Rajesh Anandan
Senior Vice President, Strategic Partnerships and UNICEF Ventures

Driverless cars to take us to work. Delivery drones to drop off our groceries. Heads-up displays to entertain us in virtual realities. 3D printed everything for every occasion. All of this is a reality today. And yet, we are also living in a reality where more than 760 million people lack access to something as basic as clean drinking water, a reality in which 18,000 young children die every single day due to things we can prevent like pneumonia, diarrhea and malaria.

But thanks to the emergence of a dizzying array of new technologies and the courage of countless social innovators across the globe, we now have the power to change our world in ways that would have been unimaginable even a few years ago. 

While new iPhones brought delight to more than 40 million people around the world in the past three months alone, smartphone penetration remains below 20 percent across Africa, Asia and Latin America, and close to zero percent in the poorest and most marginalized communities on those continents. For those communities, hi-tech smartphone apps are not an option, but smart services that can run on the most basic cell phones can be just as impactful. 

The Rapid Family Tracing and Reunification System (RapidFTR) is used to collect and share information via mobile device about children and families in emergencies. The information aids family tracing and reunification of unaccompanied minors.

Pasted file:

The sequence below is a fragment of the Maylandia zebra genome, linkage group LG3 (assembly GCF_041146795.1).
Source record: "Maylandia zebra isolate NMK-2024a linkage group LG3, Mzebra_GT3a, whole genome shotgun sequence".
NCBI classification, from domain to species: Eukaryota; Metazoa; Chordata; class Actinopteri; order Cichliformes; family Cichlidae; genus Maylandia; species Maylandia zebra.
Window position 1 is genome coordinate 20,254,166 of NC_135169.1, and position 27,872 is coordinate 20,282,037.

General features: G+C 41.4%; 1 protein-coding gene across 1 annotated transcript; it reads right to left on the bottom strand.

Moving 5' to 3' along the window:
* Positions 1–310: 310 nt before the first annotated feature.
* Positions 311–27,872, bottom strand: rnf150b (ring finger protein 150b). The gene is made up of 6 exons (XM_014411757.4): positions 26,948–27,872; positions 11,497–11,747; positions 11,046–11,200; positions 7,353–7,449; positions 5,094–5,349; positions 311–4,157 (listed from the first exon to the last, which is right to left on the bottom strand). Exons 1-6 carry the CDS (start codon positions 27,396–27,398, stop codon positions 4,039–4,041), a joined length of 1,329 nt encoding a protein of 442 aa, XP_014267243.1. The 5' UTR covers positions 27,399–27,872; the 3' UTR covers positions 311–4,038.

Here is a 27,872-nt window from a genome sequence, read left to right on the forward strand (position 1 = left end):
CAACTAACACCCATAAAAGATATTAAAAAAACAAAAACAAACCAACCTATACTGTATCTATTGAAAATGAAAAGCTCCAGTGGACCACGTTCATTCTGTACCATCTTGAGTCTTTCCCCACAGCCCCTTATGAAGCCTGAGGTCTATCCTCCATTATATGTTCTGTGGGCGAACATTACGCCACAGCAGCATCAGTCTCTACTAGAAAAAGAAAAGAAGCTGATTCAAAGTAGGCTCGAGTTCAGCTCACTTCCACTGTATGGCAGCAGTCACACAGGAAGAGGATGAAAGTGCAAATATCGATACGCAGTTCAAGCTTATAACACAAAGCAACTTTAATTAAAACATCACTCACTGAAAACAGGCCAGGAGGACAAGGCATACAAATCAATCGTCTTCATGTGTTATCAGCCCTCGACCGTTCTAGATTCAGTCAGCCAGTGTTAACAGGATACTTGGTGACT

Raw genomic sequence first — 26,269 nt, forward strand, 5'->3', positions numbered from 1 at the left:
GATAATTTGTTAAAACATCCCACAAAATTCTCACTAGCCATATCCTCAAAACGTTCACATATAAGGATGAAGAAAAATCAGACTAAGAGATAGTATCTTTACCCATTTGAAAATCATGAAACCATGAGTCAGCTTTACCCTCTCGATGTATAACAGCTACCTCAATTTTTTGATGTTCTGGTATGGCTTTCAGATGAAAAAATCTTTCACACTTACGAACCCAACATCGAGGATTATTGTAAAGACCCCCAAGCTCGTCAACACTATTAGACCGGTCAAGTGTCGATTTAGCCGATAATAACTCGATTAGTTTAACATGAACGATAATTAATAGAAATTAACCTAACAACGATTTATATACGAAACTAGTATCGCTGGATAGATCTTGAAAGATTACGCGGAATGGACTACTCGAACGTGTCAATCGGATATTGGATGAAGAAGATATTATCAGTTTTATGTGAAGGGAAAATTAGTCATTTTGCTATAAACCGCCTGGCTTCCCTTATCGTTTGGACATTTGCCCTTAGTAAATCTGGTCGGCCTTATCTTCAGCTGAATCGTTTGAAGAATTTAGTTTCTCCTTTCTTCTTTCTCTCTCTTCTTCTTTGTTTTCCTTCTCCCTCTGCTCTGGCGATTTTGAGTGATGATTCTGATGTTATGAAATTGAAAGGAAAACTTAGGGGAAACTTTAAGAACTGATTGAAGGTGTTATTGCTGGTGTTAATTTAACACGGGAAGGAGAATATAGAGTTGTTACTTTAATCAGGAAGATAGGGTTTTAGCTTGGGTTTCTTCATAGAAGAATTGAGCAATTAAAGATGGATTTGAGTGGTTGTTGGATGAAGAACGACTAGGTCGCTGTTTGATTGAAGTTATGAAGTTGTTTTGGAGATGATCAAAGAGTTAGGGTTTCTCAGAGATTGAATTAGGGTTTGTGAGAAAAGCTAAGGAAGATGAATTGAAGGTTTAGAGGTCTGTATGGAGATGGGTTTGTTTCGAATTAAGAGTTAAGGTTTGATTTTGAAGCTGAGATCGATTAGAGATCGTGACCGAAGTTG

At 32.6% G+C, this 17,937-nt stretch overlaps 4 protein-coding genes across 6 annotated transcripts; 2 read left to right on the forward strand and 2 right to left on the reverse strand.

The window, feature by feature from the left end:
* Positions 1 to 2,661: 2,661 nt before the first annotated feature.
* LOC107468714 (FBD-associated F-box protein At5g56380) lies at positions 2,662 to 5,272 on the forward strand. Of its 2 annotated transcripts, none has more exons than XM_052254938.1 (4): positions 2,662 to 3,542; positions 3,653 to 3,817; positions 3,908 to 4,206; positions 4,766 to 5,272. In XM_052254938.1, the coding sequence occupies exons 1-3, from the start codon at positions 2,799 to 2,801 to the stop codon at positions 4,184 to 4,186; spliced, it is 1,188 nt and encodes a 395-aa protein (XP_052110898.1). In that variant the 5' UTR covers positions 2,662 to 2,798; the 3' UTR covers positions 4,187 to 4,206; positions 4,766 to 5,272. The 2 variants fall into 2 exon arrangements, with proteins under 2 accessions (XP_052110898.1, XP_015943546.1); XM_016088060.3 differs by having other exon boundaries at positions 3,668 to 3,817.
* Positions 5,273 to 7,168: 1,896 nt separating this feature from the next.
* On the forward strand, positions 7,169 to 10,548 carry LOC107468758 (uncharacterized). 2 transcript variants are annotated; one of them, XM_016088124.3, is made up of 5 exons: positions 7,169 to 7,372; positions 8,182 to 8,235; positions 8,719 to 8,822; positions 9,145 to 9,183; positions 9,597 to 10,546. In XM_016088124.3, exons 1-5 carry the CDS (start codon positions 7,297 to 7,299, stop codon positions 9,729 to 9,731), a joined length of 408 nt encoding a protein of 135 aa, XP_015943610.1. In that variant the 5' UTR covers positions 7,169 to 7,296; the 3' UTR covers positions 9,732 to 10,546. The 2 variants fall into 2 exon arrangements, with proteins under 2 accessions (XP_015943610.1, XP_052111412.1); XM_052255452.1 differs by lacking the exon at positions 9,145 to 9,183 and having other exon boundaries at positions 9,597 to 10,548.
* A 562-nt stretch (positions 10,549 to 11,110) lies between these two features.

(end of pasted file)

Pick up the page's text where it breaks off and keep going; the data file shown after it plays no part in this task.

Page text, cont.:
Photo: © UNICEF/UKLA2013-03809/Shah

Saving lives

More than 700 children in low-income countries are infected with HIV every day. In many places, 90 percent of new infections are the result of HIV transmission from mothers to their children. If an infected newborn does not start receiving treatment for HIV during the first 12 weeks of life, chances of survival are slim. This critical window for initiating treatment is often missed for babies in rural communities because of logistical challenges and delays in transporting HIV test results from rural clinics to city lab facilities and back.

In Zambia, community health workers, HIV experts from UNICEF, local cellular service providers, and national health officials came together to solve this problem. The result was Project Mwana, which uses simple mobile phones and text messages to link Zambia’s national labs with rural communities. The program is getting HIV test results into the hands of mothers in less than half the time it used to take, which can mean the difference between life and death for infants born with HIV.

Scalable solutions

Project Mwana was built using RapidSMS, an open source platform developed to harness the power of text messaging for real time data collection and group communication. RapidSMS has spawned a new generation of simple, scalable solutions that work in the hardest to reach communities. For example, it has tracked more than 60 million insecticide treated bednets to stop the spread of malaria, and registered more than 8 million newborns in Nigeria to help ensure access to healthcare and education. 

These are not shiny new toys, nor do they require expensive new systems, but they are leveraging the power of technology to transform the lives of millions of people right now—people who now have the opportunity to change their own realities.